Barbara & Stuart Strother
Moon Living Abroad in China authors Barbara and Stuart Strother first visited China in 1993, and have been traveling and working in China since. In 2000, the Strothers and their two-year-old twins moved to Shanghai where they taught at several schools while also running a teacher recruitment business. Today, they split their year between teaching at Azusa Pacific University in Southern California and leading a variety of travel-study programs to China for MBAs and undergraduate business majors. We asked them to share some of their best tips for making the move to China.
Living Abroad in China with Barbara & Stuart Strother
1. Are there any local customs that a newcomer to China should be aware of?
A few key customs that come to mind include receiving a business card with two hands and treating it as a valuable item, being aware of the fact that there is a particular protocol on where to sit at group dinners (wait until the host shows you the chair you should take), and not leaving your chopsticks pointing straight up in your food, which resembles incense sticks and is therefore associated with funerals and therefore death. There are really too many customs to mention, but the good news is that the Chinese are very forgiving when it comes to ignorant foreigners. They don’t expect you to know all their traditions, but they’ll be honored and impressed if you do.
2. Making local friends is a great way to assimilate to living in a new country. What’s the best way to meet new people in China?
It’s quite easy to strike up conversations with people in China. The Chinese are often very curious about foreigners, so a foreigner who wants to chat is quite welcomed. I’ve made friends with taxi drivers who were simply curious about my life. Of course this is easier to do if you speak some Chinese; even if your language skills are rudimentary, they’ll celebrate your attempt. So the simple answer is to just be friendly and talkative. But the best advice is to learn Chinese, practicing it everywhere you go. When it comes to establishing deeper friendships with acquaintances and coworkers in China, the Chinese culture revolves around food. Friendships are built around shared meals and drinks. Inviting a few co-workers to join you for an evening at a hotpot restaurant is a great way to show you’re interested in building friendships. Just don’t forget that whoever does the inviting also does the ordering and the paying.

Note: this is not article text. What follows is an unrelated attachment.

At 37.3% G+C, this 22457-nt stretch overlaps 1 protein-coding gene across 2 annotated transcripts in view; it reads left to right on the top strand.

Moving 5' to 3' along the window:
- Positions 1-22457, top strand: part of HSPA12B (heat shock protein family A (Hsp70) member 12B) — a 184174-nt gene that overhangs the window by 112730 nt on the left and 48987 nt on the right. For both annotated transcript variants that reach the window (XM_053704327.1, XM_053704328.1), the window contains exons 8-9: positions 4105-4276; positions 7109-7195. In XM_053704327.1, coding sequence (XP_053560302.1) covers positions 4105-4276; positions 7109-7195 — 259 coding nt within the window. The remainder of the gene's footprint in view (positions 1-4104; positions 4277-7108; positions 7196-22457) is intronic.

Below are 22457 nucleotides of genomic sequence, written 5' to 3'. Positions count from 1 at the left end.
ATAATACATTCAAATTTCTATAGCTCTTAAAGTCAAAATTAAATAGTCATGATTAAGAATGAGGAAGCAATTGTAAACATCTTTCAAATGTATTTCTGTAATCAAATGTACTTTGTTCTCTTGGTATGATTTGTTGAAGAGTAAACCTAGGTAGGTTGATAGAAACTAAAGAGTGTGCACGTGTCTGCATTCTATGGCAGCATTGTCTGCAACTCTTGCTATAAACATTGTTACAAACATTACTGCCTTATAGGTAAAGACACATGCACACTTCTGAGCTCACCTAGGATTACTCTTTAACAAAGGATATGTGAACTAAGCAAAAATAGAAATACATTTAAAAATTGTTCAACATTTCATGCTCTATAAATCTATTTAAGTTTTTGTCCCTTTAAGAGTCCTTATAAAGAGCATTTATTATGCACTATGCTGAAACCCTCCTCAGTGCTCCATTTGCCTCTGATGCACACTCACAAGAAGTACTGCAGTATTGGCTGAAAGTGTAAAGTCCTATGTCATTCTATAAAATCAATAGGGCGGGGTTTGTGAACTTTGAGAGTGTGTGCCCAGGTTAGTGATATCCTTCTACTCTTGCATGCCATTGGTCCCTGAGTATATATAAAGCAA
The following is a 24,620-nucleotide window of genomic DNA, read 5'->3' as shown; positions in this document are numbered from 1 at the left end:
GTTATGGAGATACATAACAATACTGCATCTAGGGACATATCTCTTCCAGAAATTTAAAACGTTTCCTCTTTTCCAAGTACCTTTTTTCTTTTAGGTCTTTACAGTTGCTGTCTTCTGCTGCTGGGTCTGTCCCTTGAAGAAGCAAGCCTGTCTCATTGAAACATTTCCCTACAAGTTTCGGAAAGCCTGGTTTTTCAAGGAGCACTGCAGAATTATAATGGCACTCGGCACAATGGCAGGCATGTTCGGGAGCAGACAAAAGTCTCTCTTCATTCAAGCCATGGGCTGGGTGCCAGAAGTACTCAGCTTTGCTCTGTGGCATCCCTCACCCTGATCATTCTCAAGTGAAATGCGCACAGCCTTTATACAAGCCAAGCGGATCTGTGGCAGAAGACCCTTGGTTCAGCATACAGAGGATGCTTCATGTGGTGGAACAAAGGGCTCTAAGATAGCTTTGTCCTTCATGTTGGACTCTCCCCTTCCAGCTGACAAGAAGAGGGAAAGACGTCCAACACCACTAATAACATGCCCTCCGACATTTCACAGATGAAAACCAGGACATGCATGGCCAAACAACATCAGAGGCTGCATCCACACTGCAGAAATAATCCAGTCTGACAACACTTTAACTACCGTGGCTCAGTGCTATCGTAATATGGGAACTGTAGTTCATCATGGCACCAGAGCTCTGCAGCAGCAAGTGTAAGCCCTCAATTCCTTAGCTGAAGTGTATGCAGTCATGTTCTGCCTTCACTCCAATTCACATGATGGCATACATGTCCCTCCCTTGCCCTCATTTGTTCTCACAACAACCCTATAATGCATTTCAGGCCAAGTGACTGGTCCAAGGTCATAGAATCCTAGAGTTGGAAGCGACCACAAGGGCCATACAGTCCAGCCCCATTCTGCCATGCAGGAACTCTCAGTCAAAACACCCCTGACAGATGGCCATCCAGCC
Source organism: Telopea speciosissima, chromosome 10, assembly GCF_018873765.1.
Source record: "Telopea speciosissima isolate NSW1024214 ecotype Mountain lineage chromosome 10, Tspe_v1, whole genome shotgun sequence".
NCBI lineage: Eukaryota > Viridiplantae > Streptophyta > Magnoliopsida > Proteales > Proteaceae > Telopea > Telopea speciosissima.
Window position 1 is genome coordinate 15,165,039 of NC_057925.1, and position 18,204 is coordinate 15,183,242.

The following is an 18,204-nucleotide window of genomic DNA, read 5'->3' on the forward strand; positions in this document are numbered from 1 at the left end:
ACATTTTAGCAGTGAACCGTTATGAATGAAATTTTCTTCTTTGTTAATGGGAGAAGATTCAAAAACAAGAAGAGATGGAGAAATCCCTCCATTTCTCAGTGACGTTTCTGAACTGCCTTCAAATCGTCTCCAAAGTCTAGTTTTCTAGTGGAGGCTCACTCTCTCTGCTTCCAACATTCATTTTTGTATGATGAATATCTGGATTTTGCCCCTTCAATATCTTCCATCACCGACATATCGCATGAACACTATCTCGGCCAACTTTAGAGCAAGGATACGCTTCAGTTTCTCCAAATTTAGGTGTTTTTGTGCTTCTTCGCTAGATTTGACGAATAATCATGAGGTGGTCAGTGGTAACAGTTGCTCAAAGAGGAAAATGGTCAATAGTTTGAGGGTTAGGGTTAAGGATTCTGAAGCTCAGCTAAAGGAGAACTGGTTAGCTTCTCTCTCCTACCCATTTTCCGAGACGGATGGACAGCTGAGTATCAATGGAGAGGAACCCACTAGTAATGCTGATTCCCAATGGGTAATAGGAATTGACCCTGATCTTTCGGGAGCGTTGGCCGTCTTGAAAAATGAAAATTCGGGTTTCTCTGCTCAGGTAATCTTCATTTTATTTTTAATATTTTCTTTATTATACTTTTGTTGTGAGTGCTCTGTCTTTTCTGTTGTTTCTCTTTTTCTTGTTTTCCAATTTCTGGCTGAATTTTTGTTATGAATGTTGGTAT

3. What do you consider essential items to pack before moving to China? Are there any things you just can’t find?
What to pack greatly depends on what part of the country you’ll be living in. If you’re moving to Shanghai, Beijing, or Hong Kong, you’ll be able to find most everything you’re looking for, though sometimes it does take some searching. But if you’re moving to a smaller city with few expatriates, you’ll need to pack much more—or plan on occasional trips to the big cities to get what you need. Nonetheless, here are a few hard-to-get items to consider bringing along: books, board games, holiday items, your favorite spices, over-the-counter medicines, vitamins, deodorant, plenty of undergarments and shoes if you’re much less petite than the Chinese, and perhaps most importantly, personal items that will get you through those occasional homesick days, like photos, hobbies, your favorite movies, or other ways to relax.
4. Should someone moving to China find housing before they leave or look around upon arrival? Are there any great housing resources to be aware of?